COLUMN: Public Service Takes a Team Approach
effort to get name on ballot an example of collaboration
This is not an infomercial for Schneider for Supervisor! It is the story of the team it takes and the fun along the way to get me the 50 signatures I needed to be on the ballot April 5. All over the county, 28 other incumbents, plus an unknown number of challengers, did similar canvassing.
The extras in my story come about because of my blindness. I could not do this by myself, so I built a team.
For an introvert like me, this was hard work. Meeting new neighbors and hearing people’s ideas and issues made it good work.
On the team:
- A retired gal who loves to shop thrift stores and scored a clipboard for me.
- A retired faculty member who produced an advertising card for me that was described as “professional” by a media specialist.
- A husband and wife and their 9-year-old, and several other friends, who took time out of busy lives to go door-to-door with me.
- A friend who went around her apartment building which is in my district and scored 20 signatures.
- Friends who drove me to the Courthouse to pick up and later drop off my papers.
- Several people who can’t go door-to-door, who agreed to be on my prayer team to support my being my best self when doing county business.
- Voters in the district who signed for me. My oldest signer is 92 and my youngest is 18. One gal was one of the first three women on the County Board back in the ’60s. She said one person wouldn’t sign for her and just told her to go home because women shouldn’t be out there on boards. She went on to serve both on the County Board and eventually the City Council as well. Only one person said “I don’t think so” when asked to sign.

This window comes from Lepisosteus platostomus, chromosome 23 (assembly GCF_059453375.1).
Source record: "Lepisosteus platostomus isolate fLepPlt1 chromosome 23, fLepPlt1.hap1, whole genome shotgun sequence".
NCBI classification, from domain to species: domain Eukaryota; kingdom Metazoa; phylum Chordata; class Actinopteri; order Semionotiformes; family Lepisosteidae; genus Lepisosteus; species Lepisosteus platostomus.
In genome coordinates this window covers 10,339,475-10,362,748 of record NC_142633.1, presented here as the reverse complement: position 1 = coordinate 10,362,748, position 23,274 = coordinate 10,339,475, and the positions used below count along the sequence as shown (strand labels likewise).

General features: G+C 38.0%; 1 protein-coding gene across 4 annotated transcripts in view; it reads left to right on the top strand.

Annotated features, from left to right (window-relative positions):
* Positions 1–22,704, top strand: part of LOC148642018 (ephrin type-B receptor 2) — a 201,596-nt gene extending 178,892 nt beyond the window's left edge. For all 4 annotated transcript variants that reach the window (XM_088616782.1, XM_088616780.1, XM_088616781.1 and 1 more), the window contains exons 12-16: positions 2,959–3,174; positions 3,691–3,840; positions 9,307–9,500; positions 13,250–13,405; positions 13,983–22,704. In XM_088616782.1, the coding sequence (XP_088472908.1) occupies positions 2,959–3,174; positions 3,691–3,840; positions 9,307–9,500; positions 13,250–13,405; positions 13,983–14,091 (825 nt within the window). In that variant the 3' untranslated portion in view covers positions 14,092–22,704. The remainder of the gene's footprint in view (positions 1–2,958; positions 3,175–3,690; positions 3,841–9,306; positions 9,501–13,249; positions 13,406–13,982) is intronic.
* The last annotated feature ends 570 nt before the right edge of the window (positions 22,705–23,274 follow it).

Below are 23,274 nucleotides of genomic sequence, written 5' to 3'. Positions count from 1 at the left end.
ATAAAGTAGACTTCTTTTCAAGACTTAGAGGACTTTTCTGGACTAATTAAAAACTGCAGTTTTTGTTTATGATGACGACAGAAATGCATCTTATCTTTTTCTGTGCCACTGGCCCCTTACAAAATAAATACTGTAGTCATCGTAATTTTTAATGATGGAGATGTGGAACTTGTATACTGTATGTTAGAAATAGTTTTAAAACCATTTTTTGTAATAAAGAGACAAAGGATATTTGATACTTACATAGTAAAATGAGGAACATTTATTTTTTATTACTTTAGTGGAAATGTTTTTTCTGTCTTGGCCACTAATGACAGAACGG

- My Seeing Eye dog was a perfect gentleman, just standing there letting the house dogs sniff him or tell him to get off their property.
The people who walked with me described Christmas decorations or made a game out of trying to predict if anyone was home. Of course, the 9-year-old had the best line. After listening to my intro several times about this just being signing to get me on the ballot and the person wasn’t committing themselves to vote for me, she told the next person, “You don’t have to vote for her!”
For an introvert like me, this was hard work. Meeting new neighbors and hearing people’s ideas and issues made it good work. The weather gods were with me and I got the requisite number of signatures before it turned bitterly cold.
The friend who brought pizza to celebrate the end of signature gathering made the perfect ending to a project that was way more fun as a team event than a solo. Interdependence, a necessity for those of us with disabilities, once again proved to be the better way to go.
See you at the polls on April 5 for city, county, and school board elections!
Katherine Schneider is a retired clinical psychologist, an author, and a member of the Eau Claire County Board, where she is running unopposed for another term. She blogs at kathiecomments.wordpress.com and can be reached at email@example.com.